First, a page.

JOSH TETRICK: So the egg industry is massive - over $9 billion around the world. And what people don't understand, I think, is as population explodes around the world, if we continue to eat the eggs we are, there's an environmental cost.
AUBREY: Tetrick points to issues such as concentration of manure that can pollute water and...
TETRICK: Leads to lots of greenhouse gas emissions.
AUBREY: Since it takes a lot of energy to grow the food to feed the chickens that lay the eggs. Now, as Tetrick talks, he sounds more like an activist than a business man.
TETRICK: And I think there's a better way to feed the world.
AUBREY: Now much of what Tetrick envisions is still being developed and to his ear, this is the sound of innovation. No, that's not a jumbo jet ready for takeoff. It's a giant mixer. Tetrick is taking us inside his 2400 square foot food laboratory where a molecular biologist he's hired named Joshua Klein (ph) is at the helm.
JOSHUA KLEIN: We were just shaking up some cake batters with new cooking sources
AUBREY: You see, when it comes to reproducing the egg, they're trying to find plants that will do the job, but there's no slam dunk. The egg has so many functions in food. It can make muffins rise. It can emulsify, fluff things up and help ingredients bind together. So Tetrick's team has had to experiment a lot.
TETRICK: We really have to dig deeply into plant-based functionality. So what we do is we bring in hundreds of different types of plants. We look at them under microscopes. We throw them in mayonnaise and put them in cookies. We process them in different ways.
AUBREY: And over time, they've settled on a combination of peas and sorghum and a few other ingredients to make their product. Now, it hasn't been easy. In one of the early Beyond Egg prototypes, Tetrick says when they figured out which combinations of these plants created the right cookie texture, they thought they had a homerun.
TETRICK: It was good when you first took it out of the oven.
AUBREY: The cookies looked good, they tasted good, but Tetrick says there was a problem.
TETRICK: Then the next day, it would harden up and it was drying out really quick and we actually didn't even know what was drying out.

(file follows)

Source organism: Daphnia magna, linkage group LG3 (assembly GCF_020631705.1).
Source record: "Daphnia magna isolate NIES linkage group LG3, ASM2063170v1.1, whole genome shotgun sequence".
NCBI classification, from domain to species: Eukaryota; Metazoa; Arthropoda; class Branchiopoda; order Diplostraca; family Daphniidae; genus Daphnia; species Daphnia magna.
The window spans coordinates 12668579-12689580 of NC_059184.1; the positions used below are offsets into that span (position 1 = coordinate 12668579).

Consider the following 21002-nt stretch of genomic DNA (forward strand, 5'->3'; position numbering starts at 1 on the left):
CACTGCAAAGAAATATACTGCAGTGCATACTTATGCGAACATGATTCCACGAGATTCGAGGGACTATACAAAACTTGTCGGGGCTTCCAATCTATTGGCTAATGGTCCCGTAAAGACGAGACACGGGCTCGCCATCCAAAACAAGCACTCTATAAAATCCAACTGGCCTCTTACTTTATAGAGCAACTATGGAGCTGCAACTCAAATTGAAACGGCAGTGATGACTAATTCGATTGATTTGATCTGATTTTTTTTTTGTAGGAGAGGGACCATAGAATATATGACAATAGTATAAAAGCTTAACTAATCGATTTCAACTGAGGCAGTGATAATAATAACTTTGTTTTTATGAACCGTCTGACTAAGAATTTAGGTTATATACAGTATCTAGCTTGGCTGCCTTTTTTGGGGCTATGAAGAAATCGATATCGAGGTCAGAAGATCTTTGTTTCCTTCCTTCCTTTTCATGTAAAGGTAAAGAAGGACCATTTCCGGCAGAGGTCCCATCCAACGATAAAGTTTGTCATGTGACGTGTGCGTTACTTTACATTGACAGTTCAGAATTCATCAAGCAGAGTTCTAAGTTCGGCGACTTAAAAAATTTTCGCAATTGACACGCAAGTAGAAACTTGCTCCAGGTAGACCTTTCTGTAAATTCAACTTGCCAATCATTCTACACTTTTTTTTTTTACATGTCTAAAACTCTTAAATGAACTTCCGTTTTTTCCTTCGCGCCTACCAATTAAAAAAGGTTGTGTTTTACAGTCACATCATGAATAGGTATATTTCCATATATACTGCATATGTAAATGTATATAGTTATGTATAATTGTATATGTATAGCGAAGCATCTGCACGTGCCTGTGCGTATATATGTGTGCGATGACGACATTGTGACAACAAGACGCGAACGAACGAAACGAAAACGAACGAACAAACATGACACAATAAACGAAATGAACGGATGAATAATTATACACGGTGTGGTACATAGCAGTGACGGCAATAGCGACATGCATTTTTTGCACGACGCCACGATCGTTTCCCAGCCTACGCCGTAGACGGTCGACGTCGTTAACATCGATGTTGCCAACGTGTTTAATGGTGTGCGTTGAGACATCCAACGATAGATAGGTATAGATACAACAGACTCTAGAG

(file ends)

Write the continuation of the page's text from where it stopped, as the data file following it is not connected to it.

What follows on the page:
AUBREY: Tetrick says through trial and error, they found a particular species of sorghum that helped the cookie stay moist.
TETRICK: And now ours lasts even longer, in terms of being moist, than an egg-based cookie would.
AUBREY: Now this egg of the future has attracted lots of attention from high tech investors, including none other than Bill Gates. But Tetrick's company, Hampton Creek Foods, is certainly not the only player in this market.
KANTHA SHELKE: Egg replacements are not something new.
AUBREY: That's food scientist Kantha Shelke. She says there have been vegan products, such as eggless mayo, for decades. But she says global demand for plant-based foods is rising fast.
SHELKE: Today, having an egg-replacement or non-egg label is very appealing in the food industry.
AUBREY: She points to issues such as food safety, egg allergies and the cholesterol in eggs. And Kantha says since big food companies aren't jumping in to innovate, it creates opportunities for start-ups like the folks behind these cookies. For Tetrick, the next big goal is to figure out how to replicate the scrambled egg, which he says is a challenge.
TETRICK: An extreme challenge, no doubt about it.
AUBREY: And it turns out that they've got a version that will actually fry up in the pan, but Tetrick says the texture's just a little different. It breaks into little pieces in your mouth.
BLOCK: That's NPR's Allison Aubrey, reporting on Beyond Eggs. My question, Allison, is if they even look like eggs when you...
AUBREY: You know, frying up in the pan, it looks like eggs. I really think it's a texture issue here and a taste issue. And speaking of that, what do you guys think?
BLOCK: I think I'm not tasting egg, I'm tasting cookie. I cannot form an opinion.
CORNISH: I think I'll need two or three more to really adequately get an idea.
AUBREY: Right. Well, you know, first of all, they're tasters. I don't think people can detect big differences here. But for bakers, this is attractive because it's turning out to be cheaper than real eggs and for folks who care about conservation, there's a cleaner environmental footprint here.
BLOCK: That's NPR's Allison Aubrey. Allison, thanks so much.
AUBREY: Thanks to both of you. Transcript provided by NPR, Copyright NPR.